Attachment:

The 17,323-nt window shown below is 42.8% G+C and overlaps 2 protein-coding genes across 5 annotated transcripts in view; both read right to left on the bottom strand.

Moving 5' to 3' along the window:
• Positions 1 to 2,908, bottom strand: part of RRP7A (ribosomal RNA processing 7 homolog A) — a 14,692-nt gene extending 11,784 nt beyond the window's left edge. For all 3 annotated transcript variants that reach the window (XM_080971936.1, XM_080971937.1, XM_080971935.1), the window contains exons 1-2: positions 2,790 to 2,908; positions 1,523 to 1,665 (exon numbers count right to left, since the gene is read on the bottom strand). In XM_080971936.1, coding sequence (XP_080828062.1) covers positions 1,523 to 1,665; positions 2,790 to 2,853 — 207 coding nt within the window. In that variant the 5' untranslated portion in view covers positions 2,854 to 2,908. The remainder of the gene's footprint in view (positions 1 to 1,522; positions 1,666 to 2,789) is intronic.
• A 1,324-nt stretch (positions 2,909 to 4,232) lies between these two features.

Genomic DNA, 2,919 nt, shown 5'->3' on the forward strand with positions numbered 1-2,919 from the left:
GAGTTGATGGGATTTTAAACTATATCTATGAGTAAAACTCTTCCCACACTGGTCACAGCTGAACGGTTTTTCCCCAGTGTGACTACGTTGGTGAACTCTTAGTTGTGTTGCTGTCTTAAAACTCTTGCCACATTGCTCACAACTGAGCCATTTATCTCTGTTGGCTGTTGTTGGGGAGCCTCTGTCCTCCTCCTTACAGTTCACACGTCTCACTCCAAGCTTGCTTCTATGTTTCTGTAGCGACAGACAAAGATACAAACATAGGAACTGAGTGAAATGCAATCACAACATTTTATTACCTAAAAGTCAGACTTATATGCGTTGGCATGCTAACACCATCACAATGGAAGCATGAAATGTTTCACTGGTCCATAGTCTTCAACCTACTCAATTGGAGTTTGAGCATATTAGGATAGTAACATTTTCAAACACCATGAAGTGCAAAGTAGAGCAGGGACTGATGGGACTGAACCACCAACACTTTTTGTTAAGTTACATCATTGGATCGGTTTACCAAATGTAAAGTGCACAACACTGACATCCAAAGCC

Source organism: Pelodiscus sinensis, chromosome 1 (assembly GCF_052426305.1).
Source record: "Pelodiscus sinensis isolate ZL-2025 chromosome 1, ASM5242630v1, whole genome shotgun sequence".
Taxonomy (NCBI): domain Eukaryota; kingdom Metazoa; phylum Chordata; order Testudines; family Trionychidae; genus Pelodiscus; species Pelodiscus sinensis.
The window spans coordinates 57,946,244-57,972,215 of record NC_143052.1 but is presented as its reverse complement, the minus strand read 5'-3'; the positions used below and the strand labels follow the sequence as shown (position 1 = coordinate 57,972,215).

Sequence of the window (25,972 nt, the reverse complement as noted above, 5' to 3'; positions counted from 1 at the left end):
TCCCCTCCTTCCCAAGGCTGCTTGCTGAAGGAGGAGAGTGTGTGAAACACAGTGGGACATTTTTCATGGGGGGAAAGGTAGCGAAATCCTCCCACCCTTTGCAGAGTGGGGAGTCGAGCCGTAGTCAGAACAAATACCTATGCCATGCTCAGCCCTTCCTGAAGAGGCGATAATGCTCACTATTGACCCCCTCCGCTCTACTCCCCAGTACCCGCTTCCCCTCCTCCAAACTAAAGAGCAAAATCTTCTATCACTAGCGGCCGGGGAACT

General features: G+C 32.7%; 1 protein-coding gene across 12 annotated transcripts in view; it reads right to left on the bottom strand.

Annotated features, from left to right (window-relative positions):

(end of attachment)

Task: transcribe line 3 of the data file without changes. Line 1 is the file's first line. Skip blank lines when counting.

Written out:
• Positions 1 to 2,908, bottom strand: part of RRP7A (ribosomal RNA processing 7 homolog A) — a 14,692-nt gene extending 11,784 nt beyond the window's left edge. For all 3 annotated transcript variants that reach the window (XM_080971936.1, XM_080971937.1, XM_080971935.1), the window contains exons 1-2: positions 2,790 to 2,908; positions 1,523 to 1,665 (exon numbers count right to left, since the gene is read on the bottom strand). In XM_080971936.1, coding sequence (XP_080828062.1) covers positions 1,523 to 1,665; positions 2,790 to 2,853 — 207 coding nt within the window. In that variant the 5' untranslated portion in view covers positions 2,854 to 2,908. The remainder of the gene's footprint in view (positions 1 to 1,522; positions 1,666 to 2,789) is intronic.